iTunes Set To Be Bum Rushed

    March 22, 2007

Lately, people seem to be appealing to the social nature of the Internet to affect commercial endeavors. For example, there is a site set up specifically to vote for the worst performer on American Idol. Another group is looking to send a message to the recording industry with online mass marketing tactics.

Appealing to the viral nature of the Internet, the group at Bum Rush The Charts is looking to strike back at those who seemingly have a beef with podcasting or any other mediums that choose to make use of audio material for fair use purposes.

They’ve got support, too. Textra’s Natali Del Conte has worked up a clip to help promote awareness of Bum Rush Thursday, which incidentally is today.

For those wondering what the group has in mind, an except from the official blog lays out the motive and plan of attack:

On March 22nd, we are going to take an indie podsafe music artist to number one on the iTunes singles charts as a demonstration of our reach to Main Street and our purchasing power to Wall Street.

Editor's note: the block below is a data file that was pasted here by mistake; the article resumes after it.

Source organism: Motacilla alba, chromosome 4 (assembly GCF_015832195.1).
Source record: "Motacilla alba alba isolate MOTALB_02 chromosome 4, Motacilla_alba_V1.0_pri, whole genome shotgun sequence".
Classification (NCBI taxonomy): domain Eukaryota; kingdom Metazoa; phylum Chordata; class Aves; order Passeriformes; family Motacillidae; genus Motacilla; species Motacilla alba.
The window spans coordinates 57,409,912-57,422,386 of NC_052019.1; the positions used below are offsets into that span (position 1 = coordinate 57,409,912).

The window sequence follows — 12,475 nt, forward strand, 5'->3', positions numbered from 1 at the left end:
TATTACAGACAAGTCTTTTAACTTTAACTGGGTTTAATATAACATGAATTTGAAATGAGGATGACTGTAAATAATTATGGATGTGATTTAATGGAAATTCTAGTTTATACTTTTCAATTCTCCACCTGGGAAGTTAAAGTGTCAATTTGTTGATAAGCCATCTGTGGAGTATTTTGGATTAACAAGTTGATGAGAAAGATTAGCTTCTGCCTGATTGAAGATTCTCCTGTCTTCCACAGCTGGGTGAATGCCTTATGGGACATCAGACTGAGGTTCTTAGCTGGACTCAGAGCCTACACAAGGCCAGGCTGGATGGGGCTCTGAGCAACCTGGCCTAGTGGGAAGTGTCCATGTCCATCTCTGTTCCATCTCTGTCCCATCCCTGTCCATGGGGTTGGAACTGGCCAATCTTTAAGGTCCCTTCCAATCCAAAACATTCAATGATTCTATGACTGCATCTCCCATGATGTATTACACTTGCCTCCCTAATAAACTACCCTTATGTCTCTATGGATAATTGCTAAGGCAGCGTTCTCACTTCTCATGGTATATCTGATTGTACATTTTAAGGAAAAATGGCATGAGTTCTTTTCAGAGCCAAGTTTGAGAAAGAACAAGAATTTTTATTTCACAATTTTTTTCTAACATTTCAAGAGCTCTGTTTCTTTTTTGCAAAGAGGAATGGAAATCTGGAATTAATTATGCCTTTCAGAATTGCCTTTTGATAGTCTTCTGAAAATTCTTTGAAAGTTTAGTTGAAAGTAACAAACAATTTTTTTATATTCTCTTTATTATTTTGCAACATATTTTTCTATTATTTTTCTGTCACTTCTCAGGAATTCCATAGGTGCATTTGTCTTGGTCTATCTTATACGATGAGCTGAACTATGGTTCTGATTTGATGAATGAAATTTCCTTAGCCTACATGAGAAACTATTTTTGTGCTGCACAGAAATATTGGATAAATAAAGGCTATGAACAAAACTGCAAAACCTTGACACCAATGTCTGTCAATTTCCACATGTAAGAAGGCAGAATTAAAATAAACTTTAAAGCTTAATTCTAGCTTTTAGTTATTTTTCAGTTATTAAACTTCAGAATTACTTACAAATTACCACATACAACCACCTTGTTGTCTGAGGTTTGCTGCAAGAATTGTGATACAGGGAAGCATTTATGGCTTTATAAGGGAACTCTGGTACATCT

The track we’ve chosen is "Mine Again" by the band Black Lab. A band that was dropped from not just one, but two major record labels (Geffen and Sony/Epic) and in the process forced them to fight to get their own music back. We picked them because making them number one, even for just one day, will remind the RIAA record labels of what they turned their backs on – and who they ignore at their peril.

The blogosphere is becoming more and more influential in swaying public opinion, to be sure. It will be interesting to see, however, if the Bum Rush campaign can manage to get “Mine Again” to the #1 spot on iTunes.

If it works for an independent music artist, who says it can’t work for a presidential candidate?